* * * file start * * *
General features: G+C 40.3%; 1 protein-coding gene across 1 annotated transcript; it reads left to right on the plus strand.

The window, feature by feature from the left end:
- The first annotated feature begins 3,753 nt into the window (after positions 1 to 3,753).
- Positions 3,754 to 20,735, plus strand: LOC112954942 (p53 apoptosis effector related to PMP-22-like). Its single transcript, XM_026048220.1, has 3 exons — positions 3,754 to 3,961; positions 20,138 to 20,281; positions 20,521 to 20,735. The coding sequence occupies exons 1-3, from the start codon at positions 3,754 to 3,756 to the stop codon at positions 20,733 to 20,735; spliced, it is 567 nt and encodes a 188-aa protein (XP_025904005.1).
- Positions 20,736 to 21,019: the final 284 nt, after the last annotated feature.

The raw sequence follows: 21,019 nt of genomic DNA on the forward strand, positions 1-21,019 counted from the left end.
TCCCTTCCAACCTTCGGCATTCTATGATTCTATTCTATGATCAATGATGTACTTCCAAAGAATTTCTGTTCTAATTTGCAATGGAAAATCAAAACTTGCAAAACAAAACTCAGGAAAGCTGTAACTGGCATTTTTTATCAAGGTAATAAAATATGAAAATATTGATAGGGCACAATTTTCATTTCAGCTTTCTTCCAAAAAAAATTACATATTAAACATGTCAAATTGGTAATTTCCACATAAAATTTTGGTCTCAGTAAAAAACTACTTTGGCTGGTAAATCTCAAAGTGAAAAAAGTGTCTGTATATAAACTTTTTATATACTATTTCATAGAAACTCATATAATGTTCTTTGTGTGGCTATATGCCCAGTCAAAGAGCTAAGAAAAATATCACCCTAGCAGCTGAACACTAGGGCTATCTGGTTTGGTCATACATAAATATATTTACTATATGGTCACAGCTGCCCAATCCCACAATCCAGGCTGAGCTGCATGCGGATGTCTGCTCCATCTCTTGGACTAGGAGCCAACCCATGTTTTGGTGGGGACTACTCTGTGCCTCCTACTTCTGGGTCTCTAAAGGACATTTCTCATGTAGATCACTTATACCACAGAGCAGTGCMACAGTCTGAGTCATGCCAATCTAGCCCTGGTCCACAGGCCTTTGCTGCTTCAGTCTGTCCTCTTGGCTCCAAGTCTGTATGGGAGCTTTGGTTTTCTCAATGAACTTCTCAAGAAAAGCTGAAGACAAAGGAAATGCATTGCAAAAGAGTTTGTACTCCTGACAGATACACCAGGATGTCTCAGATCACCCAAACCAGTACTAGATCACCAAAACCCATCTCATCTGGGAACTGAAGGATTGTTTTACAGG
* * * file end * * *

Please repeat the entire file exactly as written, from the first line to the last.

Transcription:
General features: G+C 40.3%; 1 protein-coding gene across 1 annotated transcript; it reads left to right on the plus strand.

The window, feature by feature from the left end:
- The first annotated feature begins 3,753 nt into the window (after positions 1 to 3,753).
- Positions 3,754 to 20,735, plus strand: LOC112954942 (p53 apoptosis effector related to PMP-22-like). Its single transcript, XM_026048220.1, has 3 exons — positions 3,754 to 3,961; positions 20,138 to 20,281; positions 20,521 to 20,735. The coding sequence occupies exons 1-3, from the start codon at positions 3,754 to 3,756 to the stop codon at positions 20,733 to 20,735; spliced, it is 567 nt and encodes a 188-aa protein (XP_025904005.1).
- Positions 20,736 to 21,019: the final 284 nt, after the last annotated feature.

The raw sequence follows: 21,019 nt of genomic DNA on the forward strand, positions 1-21,019 counted from the left end.
TCCCTTCCAACCTTCGGCATTCTATGATTCTATTCTATGATCAATGATGTACTTCCAAAGAATTTCTGTTCTAATTTGCAATGGAAAATCAAAACTTGCAAAACAAAACTCAGGAAAGCTGTAACTGGCATTTTTTATCAAGGTAATAAAATATGAAAATATTGATAGGGCACAATTTTCATTTCAGCTTTCTTCCAAAAAAAATTACATATTAAACATGTCAAATTGGTAATTTCCACATAAAATTTTGGTCTCAGTAAAAAACTACTTTGGCTGGTAAATCTCAAAGTGAAAAAAGTGTCTGTATATAAACTTTTTATATACTATTTCATAGAAACTCATATAATGTTCTTTGTGTGGCTATATGCCCAGTCAAAGAGCTAAGAAAAATATCACCCTAGCAGCTGAACACTAGGGCTATCTGGTTTGGTCATACATAAATATATTTACTATATGGTCACAGCTGCCCAATCCCACAATCCAGGCTGAGCTGCATGCGGATGTCTGCTCCATCTCTTGGACTAGGAGCCAACCCATGTTTTGGTGGGGACTACTCTGTGCCTCCTACTTCTGGGTCTCTAAAGGACATTTCTCATGTAGATCACTTATACCACAGAGCAGTGCMACAGTCTGAGTCATGCCAATCTAGCCCTGGTCCACAGGCCTTTGCTGCTTCAGTCTGTCCTCTTGGCTCCAAGTCTGTATGGGAGCTTTGGTTTTCTCAATGAACTTCTCAAGAAAAGCTGAAGACAAAGGAAATGCATTGCAAAAGAGTTTGTACTCCTGACAGATACACCAGGATGTCTCAGATCACCCAAACCAGTACTAGATCACCAAAACCCATCTCATCTGGGAACTGAAGGATTGTTTTACAGG